Longwall Roof Fall Prediction and Shield Support Recommendations

Langosch, Ulrich
Organization: International Conference on Ground Control in Mining
Pages: 6
Publication Date: Jan 1, 2003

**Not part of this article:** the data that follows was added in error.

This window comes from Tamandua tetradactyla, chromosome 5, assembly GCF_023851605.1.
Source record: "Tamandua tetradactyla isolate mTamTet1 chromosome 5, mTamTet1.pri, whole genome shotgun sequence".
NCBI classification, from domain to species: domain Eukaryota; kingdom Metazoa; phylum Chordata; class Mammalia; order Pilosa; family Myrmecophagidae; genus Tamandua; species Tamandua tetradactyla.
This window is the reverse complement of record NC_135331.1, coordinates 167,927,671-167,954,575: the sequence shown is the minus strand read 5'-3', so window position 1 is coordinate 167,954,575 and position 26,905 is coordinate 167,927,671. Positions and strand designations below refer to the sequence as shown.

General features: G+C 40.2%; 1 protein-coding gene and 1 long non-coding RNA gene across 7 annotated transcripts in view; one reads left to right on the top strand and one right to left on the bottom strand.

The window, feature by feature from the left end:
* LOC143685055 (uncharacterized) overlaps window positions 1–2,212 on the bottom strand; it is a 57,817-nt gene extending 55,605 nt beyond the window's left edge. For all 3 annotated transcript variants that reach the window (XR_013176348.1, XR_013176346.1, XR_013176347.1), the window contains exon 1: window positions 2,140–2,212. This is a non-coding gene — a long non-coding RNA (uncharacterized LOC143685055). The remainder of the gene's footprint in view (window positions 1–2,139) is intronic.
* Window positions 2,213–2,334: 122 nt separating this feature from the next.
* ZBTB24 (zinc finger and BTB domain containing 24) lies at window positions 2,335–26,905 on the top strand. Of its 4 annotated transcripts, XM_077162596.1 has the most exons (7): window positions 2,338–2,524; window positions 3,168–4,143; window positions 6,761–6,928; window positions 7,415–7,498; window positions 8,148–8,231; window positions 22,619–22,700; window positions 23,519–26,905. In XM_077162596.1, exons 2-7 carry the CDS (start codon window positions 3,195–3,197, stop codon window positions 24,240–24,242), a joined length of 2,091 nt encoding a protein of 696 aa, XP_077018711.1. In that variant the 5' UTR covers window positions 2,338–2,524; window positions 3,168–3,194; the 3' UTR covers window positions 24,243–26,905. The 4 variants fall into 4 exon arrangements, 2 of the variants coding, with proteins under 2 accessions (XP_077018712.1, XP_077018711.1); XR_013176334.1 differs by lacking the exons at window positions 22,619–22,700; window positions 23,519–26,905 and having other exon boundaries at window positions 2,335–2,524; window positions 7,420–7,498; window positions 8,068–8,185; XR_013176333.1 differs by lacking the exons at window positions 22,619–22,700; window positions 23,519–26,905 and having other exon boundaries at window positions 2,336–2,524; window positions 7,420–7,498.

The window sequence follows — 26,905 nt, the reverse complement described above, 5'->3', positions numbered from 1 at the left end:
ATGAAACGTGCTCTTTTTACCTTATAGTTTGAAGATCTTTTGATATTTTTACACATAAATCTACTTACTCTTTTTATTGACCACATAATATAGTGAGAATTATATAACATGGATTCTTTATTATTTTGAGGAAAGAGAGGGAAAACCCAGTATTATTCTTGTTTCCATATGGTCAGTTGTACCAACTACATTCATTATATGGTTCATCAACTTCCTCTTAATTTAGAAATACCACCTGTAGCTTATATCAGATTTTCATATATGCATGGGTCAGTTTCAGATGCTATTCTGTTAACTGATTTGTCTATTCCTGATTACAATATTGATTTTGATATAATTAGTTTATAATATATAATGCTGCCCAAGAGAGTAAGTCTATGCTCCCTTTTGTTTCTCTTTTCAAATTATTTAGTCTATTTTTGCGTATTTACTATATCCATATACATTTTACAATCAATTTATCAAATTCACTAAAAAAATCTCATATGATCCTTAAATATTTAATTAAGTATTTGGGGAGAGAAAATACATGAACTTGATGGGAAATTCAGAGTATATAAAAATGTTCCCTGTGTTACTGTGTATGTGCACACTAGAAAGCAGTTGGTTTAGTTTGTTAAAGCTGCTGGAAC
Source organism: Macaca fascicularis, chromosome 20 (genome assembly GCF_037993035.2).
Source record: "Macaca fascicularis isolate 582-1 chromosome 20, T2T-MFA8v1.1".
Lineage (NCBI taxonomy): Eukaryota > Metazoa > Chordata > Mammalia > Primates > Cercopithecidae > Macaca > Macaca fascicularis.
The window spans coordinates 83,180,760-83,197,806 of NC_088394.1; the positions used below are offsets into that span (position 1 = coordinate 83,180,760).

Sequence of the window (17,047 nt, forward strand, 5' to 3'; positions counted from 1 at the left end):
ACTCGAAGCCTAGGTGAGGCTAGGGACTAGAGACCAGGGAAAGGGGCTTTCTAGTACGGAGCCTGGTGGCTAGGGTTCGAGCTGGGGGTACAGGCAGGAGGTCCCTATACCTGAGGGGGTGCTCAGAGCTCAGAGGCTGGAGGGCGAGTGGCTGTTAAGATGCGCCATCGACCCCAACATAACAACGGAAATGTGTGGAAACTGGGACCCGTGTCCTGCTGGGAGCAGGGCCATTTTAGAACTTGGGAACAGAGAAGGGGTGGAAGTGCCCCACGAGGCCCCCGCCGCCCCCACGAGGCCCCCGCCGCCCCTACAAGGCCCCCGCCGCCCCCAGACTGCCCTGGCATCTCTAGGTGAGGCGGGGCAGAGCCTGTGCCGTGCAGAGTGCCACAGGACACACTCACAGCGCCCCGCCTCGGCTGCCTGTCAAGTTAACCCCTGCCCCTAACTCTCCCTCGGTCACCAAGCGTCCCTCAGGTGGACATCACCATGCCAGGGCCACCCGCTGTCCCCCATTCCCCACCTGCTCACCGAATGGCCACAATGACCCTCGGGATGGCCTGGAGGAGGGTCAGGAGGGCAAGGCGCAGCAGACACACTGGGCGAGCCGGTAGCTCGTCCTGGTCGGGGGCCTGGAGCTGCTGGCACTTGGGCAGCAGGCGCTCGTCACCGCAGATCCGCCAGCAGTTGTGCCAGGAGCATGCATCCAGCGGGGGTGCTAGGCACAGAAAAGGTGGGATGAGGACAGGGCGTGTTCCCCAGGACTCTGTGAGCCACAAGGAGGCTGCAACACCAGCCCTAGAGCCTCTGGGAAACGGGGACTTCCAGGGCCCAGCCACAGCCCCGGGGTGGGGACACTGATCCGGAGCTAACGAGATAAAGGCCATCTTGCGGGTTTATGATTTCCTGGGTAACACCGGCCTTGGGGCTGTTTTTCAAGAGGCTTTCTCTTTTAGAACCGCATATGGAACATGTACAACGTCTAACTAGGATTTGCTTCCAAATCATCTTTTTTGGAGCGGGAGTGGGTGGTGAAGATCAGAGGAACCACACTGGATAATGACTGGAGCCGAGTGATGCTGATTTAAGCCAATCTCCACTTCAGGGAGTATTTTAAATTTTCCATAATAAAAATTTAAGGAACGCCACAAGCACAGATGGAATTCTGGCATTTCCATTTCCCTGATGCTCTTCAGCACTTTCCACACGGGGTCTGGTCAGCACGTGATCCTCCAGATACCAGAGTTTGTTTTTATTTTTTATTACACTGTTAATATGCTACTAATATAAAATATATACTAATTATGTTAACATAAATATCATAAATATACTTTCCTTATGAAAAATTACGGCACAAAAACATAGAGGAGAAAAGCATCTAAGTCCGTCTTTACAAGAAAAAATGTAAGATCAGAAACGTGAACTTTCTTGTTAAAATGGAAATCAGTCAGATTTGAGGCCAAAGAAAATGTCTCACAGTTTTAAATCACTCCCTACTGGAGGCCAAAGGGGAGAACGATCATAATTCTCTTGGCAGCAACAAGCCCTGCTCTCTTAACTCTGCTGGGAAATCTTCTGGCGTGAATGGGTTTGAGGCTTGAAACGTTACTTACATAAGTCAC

In the 1990s the German mining industry introduced a new generation of shield supports. The new design of support has a maximum load capacity of 10,000 kN, making these units as strong as the shields used in Australia and in the USA. DMT took more than 3,100 underground observations in order to verify the roof fall frequency by statistical analysis. The results of this work have led to practical recommendations for roof control and the required shield support system on longwall faces. The underground observations have been correlated to Rock Mass Classification, to stress calculations and to the angle between the direction of the fissures and the direction of longwall mining_ The analysis work yielded the following two sets of results: 1. There is a critical distance between the canopy tip and the coal face (Tip to Face TF,n,). The TF,n, is predictable and relates to: the thickness of the first roof layer and its uniaxial compressive strength. The face support should have a TF that is less than the TFcrtt in every underground longwall situation. Exceeding the TF crit call immediately result in a roof fall. 2. Using the obtained regression equation DMT is able to calculate the probability of the roof fall frequency (FF), which describes the roof fall sensitivity. When TFcr;, is exceeded the predicted roof fall FF relates to: the measured support resistance (MSR) of the shield support the calculated vertical stress (p?) the fissure-direction index (DI = angle between main fissure direction and direction of mining) and the distance by which TFcrit is exceeded (ATF). Armed with these results DMT is now able to predict the critical distance between the tip of the canopy and the coal face (TFcrit), as well as the roof fall frequency, for all shield designs. By applying the new calculation method it is now possible to compare alternative longwall layouts and different shield support types under pre-set geological conditions. Mining engineers on site are therefore in a position to make the necessary roof control preparations required to run the longwall operation to maximum efficiency. The results provide a useful basis for making practical recommendations and for selecting the most effective design of shield support. The paper uses practical examples to demonstrate the R&D results and present the various methods now available for calculation and prediction in longwall roof control.
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